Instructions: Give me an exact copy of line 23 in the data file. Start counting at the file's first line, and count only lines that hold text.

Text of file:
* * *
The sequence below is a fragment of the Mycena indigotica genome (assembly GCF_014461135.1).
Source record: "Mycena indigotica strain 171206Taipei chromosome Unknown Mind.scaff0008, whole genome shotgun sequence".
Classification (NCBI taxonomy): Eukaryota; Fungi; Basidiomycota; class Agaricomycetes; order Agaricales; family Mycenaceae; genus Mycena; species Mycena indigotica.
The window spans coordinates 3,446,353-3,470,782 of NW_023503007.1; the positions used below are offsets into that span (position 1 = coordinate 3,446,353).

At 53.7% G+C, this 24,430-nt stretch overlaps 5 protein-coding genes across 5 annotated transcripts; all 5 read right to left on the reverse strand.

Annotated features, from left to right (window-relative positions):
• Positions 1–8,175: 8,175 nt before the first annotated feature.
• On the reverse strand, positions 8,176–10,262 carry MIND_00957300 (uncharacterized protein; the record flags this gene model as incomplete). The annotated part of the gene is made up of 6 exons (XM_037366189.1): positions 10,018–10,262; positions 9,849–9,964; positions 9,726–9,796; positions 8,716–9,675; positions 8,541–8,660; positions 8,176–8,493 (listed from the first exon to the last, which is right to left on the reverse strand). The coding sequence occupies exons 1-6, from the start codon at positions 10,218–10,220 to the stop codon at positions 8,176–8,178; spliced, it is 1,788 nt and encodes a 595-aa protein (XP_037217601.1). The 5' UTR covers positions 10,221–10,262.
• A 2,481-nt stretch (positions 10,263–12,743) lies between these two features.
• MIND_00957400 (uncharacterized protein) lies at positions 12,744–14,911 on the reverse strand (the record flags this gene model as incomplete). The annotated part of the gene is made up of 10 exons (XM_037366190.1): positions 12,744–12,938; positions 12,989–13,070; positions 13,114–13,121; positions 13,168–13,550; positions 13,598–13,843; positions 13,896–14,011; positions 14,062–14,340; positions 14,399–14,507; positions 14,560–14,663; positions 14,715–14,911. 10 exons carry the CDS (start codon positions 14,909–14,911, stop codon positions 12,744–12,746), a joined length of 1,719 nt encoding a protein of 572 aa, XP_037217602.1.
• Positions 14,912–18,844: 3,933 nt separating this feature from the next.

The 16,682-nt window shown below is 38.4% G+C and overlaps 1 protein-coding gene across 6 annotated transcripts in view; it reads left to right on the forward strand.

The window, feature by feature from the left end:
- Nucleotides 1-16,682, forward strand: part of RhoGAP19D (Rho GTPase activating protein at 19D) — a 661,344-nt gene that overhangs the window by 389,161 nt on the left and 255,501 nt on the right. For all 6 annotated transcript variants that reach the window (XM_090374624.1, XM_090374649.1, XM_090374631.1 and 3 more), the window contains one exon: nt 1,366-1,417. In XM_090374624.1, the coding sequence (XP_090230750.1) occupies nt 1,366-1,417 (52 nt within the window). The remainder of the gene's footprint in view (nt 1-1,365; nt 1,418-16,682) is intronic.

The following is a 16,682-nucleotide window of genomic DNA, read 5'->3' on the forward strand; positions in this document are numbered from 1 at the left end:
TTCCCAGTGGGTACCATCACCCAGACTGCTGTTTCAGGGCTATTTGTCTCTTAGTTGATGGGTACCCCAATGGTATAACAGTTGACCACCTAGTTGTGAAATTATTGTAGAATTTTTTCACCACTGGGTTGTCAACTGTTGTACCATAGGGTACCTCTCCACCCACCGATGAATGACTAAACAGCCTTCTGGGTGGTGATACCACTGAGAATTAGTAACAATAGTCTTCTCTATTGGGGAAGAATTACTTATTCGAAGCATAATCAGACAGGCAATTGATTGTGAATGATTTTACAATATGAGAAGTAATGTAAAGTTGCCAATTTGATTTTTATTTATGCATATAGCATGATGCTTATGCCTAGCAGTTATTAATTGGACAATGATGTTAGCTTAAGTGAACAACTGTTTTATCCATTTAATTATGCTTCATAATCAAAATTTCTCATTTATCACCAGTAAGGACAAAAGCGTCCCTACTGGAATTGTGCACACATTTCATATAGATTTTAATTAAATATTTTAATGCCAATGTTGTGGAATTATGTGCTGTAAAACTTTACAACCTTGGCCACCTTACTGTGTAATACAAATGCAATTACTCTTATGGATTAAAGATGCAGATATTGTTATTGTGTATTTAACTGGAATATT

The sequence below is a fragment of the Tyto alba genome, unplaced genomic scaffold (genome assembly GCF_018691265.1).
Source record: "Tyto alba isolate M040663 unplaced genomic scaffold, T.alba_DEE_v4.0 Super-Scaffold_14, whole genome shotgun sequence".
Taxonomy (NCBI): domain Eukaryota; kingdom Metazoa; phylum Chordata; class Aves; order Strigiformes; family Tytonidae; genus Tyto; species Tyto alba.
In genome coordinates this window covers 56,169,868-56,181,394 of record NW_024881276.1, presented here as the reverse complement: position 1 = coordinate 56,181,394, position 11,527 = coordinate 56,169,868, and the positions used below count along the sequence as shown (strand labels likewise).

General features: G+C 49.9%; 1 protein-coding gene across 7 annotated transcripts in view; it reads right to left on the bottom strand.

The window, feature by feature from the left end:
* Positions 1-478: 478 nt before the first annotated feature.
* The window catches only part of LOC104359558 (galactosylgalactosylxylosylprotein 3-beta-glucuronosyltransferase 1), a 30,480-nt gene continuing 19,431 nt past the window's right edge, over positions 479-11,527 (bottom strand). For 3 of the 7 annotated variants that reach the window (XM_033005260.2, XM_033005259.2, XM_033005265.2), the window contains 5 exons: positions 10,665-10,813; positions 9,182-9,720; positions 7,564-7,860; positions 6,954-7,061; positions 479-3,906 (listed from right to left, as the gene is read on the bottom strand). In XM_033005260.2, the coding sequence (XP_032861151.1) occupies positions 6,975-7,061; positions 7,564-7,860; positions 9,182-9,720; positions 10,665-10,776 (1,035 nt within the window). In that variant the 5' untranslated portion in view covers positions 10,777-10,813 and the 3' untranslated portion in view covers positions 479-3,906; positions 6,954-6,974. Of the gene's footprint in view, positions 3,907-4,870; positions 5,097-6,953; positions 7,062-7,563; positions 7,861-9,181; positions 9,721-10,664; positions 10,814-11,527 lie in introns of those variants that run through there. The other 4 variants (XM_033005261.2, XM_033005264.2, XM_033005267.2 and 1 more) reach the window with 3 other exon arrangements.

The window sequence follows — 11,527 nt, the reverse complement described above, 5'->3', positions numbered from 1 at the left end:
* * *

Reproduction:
* Positions 1-478: 478 nt before the first annotated feature.